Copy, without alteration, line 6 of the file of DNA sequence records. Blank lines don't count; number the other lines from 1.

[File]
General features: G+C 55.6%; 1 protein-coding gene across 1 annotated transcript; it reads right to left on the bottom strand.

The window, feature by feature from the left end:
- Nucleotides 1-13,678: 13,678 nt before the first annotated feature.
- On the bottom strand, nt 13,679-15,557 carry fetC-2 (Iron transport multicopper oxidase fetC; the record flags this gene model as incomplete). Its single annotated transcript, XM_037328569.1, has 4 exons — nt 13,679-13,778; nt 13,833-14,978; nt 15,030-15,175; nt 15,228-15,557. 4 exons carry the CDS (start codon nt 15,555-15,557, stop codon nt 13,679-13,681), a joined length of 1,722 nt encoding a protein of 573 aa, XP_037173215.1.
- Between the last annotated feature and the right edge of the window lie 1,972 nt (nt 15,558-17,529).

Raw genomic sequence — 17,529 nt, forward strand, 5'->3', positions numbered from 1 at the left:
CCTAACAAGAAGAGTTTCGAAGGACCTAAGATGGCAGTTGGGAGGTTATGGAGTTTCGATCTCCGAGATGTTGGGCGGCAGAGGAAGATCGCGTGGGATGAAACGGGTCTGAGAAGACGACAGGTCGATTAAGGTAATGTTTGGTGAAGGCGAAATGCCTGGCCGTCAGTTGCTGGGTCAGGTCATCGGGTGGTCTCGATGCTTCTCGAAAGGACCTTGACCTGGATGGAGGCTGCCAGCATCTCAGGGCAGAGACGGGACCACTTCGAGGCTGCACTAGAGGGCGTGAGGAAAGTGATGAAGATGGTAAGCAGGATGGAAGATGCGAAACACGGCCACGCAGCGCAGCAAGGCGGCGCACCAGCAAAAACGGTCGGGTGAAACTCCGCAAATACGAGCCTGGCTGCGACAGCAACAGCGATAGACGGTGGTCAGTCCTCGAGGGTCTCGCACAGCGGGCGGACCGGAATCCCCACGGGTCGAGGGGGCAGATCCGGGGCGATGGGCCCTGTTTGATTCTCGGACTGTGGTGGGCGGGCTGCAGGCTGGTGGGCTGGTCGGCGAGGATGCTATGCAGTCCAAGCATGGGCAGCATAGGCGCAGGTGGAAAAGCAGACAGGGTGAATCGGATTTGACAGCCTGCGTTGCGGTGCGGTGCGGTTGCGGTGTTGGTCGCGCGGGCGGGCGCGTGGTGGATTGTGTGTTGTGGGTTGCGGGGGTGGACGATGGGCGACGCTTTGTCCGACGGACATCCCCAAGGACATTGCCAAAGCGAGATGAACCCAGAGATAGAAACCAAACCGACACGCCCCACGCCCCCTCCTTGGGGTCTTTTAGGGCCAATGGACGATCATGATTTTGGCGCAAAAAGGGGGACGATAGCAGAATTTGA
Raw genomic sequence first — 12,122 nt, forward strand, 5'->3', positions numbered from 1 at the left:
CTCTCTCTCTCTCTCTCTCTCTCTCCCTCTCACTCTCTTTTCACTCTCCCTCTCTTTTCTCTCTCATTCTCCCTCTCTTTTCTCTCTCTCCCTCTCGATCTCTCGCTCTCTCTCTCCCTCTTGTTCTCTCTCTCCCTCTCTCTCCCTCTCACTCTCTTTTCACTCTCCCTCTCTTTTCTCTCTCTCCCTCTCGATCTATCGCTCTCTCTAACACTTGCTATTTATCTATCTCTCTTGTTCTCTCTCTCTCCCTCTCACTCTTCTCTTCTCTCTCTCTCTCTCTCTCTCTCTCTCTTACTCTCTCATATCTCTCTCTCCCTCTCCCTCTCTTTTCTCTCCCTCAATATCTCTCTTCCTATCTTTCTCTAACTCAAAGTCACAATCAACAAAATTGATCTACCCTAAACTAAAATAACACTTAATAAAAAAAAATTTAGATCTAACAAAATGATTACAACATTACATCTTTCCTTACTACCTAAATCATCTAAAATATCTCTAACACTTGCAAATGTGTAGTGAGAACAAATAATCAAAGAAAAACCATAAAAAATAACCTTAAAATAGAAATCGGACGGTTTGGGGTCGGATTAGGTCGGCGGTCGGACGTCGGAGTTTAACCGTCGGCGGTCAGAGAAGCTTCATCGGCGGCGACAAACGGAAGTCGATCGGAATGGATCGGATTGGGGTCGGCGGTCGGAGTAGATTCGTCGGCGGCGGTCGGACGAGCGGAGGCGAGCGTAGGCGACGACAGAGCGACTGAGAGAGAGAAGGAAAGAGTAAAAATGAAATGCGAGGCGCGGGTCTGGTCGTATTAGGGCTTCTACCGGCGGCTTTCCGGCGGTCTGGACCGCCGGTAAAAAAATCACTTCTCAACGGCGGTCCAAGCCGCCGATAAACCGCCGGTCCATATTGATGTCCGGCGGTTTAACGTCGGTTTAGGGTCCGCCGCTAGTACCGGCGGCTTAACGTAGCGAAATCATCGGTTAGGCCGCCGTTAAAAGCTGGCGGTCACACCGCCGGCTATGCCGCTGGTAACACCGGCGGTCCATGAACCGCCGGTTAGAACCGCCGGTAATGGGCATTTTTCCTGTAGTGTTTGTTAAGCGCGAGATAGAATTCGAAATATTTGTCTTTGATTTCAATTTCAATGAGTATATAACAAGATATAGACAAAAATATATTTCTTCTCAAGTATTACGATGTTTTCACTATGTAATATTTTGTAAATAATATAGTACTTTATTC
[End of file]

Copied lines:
Raw genomic sequence — 17,529 nt, forward strand, 5'->3', positions numbered from 1 at the left: